Saso was also political in holding distinct ideological and political positions, and the basis of affiliation to it was essentially political. It was revolutionary and national too: it formulated the doctrine of Black Consciousness, defining "race" and racial oppression as the primary problem. In these terms, united political action by "blacks" (African, Indian and coloured South Africans) was to be the means for ending apartheid.
Its goals were the psychological and physical liberation of black South Africans and the creation of a non-racial society.

Saso paid little attention to the issues of class and capitalism, and left vague the content and class character of the non-racial society to which it was committed. To the extent that capitalism in South Africa was inextricably linked with white political domination and Saso's object was to end this domination, and that through its actions it made a significant contribution to eroding white political control, it is entirely appropriate to call it a revolutionary formation.

The questions of class and capitalism were not entirely absent in Saso. They arose towards the end its existence and radicalised Saso's attack still further (a gravitation towards a Marxist analysis of South African realities then led to the accusation that Saso was going "red").

A key characteristic of Saso was its exclusively black membership. They said this was a strategy rather than a principle. Black exclusivity became a basic tenet of Black Consciousness be-cause of a rejection of what was perceived to be white domination in the definition of the goals and strategies ' of anti-apartheid resistance politics.

As a result, relations with white anti-apartheid organisations were strongly discouraged. But with Saso there, black students would no longer be onlookers and on the side lines of anti-apartheid politics and would "do things for themselves and all by themselves".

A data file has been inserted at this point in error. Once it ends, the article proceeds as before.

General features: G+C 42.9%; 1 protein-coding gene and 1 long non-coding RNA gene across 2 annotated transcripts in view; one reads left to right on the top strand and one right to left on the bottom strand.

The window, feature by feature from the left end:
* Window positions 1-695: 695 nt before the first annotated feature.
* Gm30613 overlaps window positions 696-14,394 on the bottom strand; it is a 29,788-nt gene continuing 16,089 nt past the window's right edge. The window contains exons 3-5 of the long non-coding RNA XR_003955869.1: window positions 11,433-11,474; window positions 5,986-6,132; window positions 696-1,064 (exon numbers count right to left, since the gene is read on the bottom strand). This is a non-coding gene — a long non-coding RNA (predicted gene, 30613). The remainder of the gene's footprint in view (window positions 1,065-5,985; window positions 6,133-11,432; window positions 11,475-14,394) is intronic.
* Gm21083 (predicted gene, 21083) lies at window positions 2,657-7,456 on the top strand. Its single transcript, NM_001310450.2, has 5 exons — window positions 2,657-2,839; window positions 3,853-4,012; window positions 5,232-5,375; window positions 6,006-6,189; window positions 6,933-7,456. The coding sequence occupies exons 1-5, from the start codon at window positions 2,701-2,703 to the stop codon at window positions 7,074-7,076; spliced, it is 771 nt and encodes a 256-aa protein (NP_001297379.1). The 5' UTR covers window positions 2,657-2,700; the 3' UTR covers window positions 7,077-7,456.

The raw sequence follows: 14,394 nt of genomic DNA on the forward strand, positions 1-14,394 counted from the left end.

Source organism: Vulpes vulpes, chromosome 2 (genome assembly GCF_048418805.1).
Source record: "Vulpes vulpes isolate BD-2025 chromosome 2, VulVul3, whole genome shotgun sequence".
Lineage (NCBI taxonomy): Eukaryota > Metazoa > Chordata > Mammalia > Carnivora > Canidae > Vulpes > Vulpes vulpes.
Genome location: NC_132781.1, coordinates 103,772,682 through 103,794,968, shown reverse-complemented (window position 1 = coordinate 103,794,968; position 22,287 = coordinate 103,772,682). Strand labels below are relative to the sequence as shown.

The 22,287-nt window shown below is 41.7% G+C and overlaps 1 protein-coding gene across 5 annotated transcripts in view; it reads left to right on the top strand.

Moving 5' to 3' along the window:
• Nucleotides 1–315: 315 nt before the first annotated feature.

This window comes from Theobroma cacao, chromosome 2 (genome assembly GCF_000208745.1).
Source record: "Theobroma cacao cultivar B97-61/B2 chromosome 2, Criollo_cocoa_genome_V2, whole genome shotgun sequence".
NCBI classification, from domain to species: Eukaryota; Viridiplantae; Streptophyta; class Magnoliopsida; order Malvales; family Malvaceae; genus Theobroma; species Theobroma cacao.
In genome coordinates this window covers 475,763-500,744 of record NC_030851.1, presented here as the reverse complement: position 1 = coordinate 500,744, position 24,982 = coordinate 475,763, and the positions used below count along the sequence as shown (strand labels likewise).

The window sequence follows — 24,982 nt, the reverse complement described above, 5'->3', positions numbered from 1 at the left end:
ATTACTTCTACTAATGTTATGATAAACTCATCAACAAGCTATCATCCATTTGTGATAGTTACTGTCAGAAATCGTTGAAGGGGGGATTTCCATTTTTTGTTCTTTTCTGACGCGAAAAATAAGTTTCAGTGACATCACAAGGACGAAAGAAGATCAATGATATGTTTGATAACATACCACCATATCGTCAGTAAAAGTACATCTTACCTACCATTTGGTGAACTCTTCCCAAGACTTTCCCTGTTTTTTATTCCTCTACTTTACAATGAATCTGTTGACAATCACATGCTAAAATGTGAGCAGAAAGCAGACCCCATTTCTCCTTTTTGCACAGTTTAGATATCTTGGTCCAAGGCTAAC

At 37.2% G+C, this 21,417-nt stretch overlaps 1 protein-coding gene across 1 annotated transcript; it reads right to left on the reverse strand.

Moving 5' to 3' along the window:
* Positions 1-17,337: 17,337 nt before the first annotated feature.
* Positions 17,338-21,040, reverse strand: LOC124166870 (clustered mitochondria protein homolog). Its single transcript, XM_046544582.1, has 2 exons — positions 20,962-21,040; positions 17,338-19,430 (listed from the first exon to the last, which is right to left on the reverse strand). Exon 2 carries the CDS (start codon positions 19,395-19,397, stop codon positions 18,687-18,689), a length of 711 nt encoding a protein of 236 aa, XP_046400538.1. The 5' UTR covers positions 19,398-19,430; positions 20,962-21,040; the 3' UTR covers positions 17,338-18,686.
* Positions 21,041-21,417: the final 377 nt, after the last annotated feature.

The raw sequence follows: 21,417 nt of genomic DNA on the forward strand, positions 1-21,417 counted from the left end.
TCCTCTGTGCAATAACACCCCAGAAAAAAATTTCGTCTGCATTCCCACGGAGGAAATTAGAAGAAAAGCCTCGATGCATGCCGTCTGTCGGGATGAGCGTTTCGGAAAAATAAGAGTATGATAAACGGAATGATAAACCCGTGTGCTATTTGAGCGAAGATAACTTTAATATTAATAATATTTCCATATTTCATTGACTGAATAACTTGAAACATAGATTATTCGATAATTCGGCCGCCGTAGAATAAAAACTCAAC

Saso was a national body even though it was composed mainly of students at the black universities and its presence was largely restricted to the areas called "white" South Africa. The geographical and institutional spread was determined by historical conditions.

During Saso's existence, there were very few black students at the white English-language universities, only one university in the bantustans and no technikons (al-though there were colleges of advanced technical education, their tertiary enrolment was very small).

But as an organisation it had national, regional and local structures and officials, and its chief purposes were truly national in spirit, as we have seen, Saso being fully committed to national transformation and liberation.
Lastly, Saso was a mass organisation.

If by "mass" we mean the vast majority of black students as members, Saso would not qualify at all; it was made up essentially of politically committed activists and formally en-rolled only a very small percentage of the student body. Most students were just supporters and sympathisers. But it enjoyed widespread support among black tertiary students and was able to mobilise and engage the bulk of them in collective action.

Dr Saleem Badat is vice-chancellor of Rhodes University. Black Man You Are On Your Own, from STE Publishers, is available from bookstores nationwide